Spain receives first AstraZeneca vaccines but it won't be used on over 55s

AFP/The Local
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Spain receives first AstraZeneca vaccines but it won't be used on over 55s
Spain is the latest European country to limit the use of the AstraZeneca vaccine. Photo: AFP

Spain received its first shipment of AstraZeneca vaccines on Saturday but it will only be used on people under the age of 55, according to the health ministry.


Spain becomes the latest European nation to impose an age restriction on the Anglo-Swedish jab. It had previously said it would limit the use of the AstraZeneca vaccine to under 65 year olds.

The move echoes earlier decisions by a growing number of countries in Europe that have restricted the vaccine's use despite the European Medicines Agency green lighting its use late last week for all adults.

"The public health commission, at a meeting on Friday and following scientific evidence, has approved setting as 55 the maximum age for people to get the AstraZeneca vaccine against Covid-19," the health ministry said in a statement.

Spain received 196.800 doses in its first shipment of AstraZeneca vaccines on Saturday.

Last week, the German vaccines authority advised against using AstraZeneca's vaccine for the over 65s, judging that there was "not enough data" on its effectiveness in this age group. 


The decision came just hours after the EU's medicines regulator gave the vaccine the green light for use in adults of all ages, saying it believed it would be safe for older people too.

READ ALSO: Can I choose which Covid-19 vaccine I get in Spain?

France followed suit on Tuesday and Austria, Belgium, The Netherlands and Sweden have taken similar steps. Switzerland has called for "additional studies" and although Italy approved the jab, it recommended using an alternative vaccine for the over-55s.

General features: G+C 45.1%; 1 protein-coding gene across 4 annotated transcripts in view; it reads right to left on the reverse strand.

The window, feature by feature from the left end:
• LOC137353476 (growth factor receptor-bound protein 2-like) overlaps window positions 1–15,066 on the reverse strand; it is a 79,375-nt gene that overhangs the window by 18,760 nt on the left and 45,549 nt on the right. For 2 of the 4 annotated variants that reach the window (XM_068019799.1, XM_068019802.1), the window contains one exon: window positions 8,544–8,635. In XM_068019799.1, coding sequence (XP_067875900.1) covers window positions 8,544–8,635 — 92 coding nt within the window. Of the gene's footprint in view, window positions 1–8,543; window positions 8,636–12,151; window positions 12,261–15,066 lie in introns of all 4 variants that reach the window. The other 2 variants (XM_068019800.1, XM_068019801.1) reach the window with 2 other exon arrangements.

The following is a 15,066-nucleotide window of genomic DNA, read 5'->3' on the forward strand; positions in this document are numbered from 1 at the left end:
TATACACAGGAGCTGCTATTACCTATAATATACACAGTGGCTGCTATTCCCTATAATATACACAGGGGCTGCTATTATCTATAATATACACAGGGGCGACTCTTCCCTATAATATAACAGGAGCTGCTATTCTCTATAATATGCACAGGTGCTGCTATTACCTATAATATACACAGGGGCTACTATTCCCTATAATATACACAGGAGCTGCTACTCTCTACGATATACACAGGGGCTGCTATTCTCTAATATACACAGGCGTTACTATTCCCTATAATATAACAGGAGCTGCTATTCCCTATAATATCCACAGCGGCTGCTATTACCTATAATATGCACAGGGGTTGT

The Dutch Health Council said on Thursday that the vaccine's efficacy in people aged over 55 was unclear because only a small number of that age took part in clinical trials.

The age controversy compounds a row over a shortfall in deliveries from AstraZeneca that has forced the EU to recalibrate its vaccination strategy.

The AstraZeneca jab is only the third vaccine to be approved by the EU after those developed by Pfizer/BioNTech and Moderna. 

However its efficacy is reported to be just 60 percent, compared with more than 90 percent for the others. 

Spain has so far vaccinated just under two million people and plans to have covered 70 percent of its population by the summer's end, a goal reaffirmed on Wednesday by the government despite shortages and delays in vaccine supplies. 

READ ALSO: How can Spain hope to beat coronavirus with 'vaccine wars' brewing?

Also on Wednesday, Health Minister Carolina Darias said Spain was "open" to the idea of using Russia's Sputnik V vaccine as long as it was approved by European regulators. 

Spain has been hard-hit by the pandemic, recording over 61,000 deaths from nearly three million cases so far.


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